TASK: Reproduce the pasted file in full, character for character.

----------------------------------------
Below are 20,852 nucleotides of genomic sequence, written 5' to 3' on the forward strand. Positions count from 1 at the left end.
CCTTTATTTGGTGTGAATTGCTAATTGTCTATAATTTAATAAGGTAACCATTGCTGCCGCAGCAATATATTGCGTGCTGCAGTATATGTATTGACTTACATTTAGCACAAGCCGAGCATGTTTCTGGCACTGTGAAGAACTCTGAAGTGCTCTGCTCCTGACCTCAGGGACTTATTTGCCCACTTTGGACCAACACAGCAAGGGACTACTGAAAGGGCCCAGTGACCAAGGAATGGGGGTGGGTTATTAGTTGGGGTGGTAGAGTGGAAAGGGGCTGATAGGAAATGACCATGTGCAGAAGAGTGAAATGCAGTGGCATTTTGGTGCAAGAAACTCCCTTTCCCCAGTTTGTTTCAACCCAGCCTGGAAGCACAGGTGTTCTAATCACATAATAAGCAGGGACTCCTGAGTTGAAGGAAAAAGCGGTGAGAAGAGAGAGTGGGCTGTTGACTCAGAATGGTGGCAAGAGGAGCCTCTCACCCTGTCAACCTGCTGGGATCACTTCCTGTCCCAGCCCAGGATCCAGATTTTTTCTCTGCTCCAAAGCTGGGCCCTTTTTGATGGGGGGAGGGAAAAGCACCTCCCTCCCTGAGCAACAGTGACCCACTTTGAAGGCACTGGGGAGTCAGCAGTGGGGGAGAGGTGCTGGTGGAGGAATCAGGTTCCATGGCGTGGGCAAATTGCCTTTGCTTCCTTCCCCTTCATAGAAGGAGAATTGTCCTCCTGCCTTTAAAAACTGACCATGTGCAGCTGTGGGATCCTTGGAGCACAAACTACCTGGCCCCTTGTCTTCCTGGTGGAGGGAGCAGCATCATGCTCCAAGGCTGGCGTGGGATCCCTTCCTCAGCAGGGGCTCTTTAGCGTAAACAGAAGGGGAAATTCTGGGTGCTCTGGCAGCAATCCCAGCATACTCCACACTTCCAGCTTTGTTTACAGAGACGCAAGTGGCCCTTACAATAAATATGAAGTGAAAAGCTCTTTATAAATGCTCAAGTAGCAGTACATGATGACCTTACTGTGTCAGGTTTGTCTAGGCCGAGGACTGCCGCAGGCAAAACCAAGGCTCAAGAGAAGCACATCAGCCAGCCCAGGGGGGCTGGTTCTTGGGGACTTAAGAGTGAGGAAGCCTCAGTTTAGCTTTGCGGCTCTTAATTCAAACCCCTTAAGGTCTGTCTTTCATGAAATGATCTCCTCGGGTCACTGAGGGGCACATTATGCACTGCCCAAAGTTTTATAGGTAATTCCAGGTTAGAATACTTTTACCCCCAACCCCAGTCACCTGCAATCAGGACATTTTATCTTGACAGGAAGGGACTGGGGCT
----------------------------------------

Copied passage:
Below are 20,852 nucleotides of genomic sequence, written 5' to 3' on the forward strand. Positions count from 1 at the left end.
CCTTTATTTGGTGTGAATTGCTAATTGTCTATAATTTAATAAGGTAACCATTGCTGCCGCAGCAATATATTGCGTGCTGCAGTATATGTATTGACTTACATTTAGCACAAGCCGAGCATGTTTCTGGCACTGTGAAGAACTCTGAAGTGCTCTGCTCCTGACCTCAGGGACTTATTTGCCCACTTTGGACCAACACAGCAAGGGACTACTGAAAGGGCCCAGTGACCAAGGAATGGGGGTGGGTTATTAGTTGGGGTGGTAGAGTGGAAAGGGGCTGATAGGAAATGACCATGTGCAGAAGAGTGAAATGCAGTGGCATTTTGGTGCAAGAAACTCCCTTTCCCCAGTTTGTTTCAACCCAGCCTGGAAGCACAGGTGTTCTAATCACATAATAAGCAGGGACTCCTGAGTTGAAGGAAAAAGCGGTGAGAAGAGAGAGTGGGCTGTTGACTCAGAATGGTGGCAAGAGGAGCCTCTCACCCTGTCAACCTGCTGGGATCACTTCCTGTCCCAGCCCAGGATCCAGATTTTTTCTCTGCTCCAAAGCTGGGCCCTTTTTGATGGGGGGAGGGAAAAGCACCTCCCTCCCTGAGCAACAGTGACCCACTTTGAAGGCACTGGGGAGTCAGCAGTGGGGGAGAGGTGCTGGTGGAGGAATCAGGTTCCATGGCGTGGGCAAATTGCCTTTGCTTCCTTCCCCTTCATAGAAGGAGAATTGTCCTCCTGCCTTTAAAAACTGACCATGTGCAGCTGTGGGATCCTTGGAGCACAAACTACCTGGCCCCTTGTCTTCCTGGTGGAGGGAGCAGCATCATGCTCCAAGGCTGGCGTGGGATCCCTTCCTCAGCAGGGGCTCTTTAGCGTAAACAGAAGGGGAAATTCTGGGTGCTCTGGCAGCAATCCCAGCATACTCCACACTTCCAGCTTTGTTTACAGAGACGCAAGTGGCCCTTACAATAAATATGAAGTGAAAAGCTCTTTATAAATGCTCAAGTAGCAGTACATGATGACCTTACTGTGTCAGGTTTGTCTAGGCCGAGGACTGCCGCAGGCAAAACCAAGGCTCAAGAGAAGCACATCAGCCAGCCCAGGGGGGCTGGTTCTTGGGGACTTAAGAGTGAGGAAGCCTCAGTTTAGCTTTGCGGCTCTTAATTCAAACCCCTTAAGGTCTGTCTTTCATGAAATGATCTCCTCGGGTCACTGAGGGGCACATTATGCACTGCCCAAAGTTTTATAGGTAATTCCAGGTTAGAATACTTTTACCCCCAACCCCAGTCACCTGCAATCAGGACATTTTATCTTGACAGGAAGGGACTGGGGCT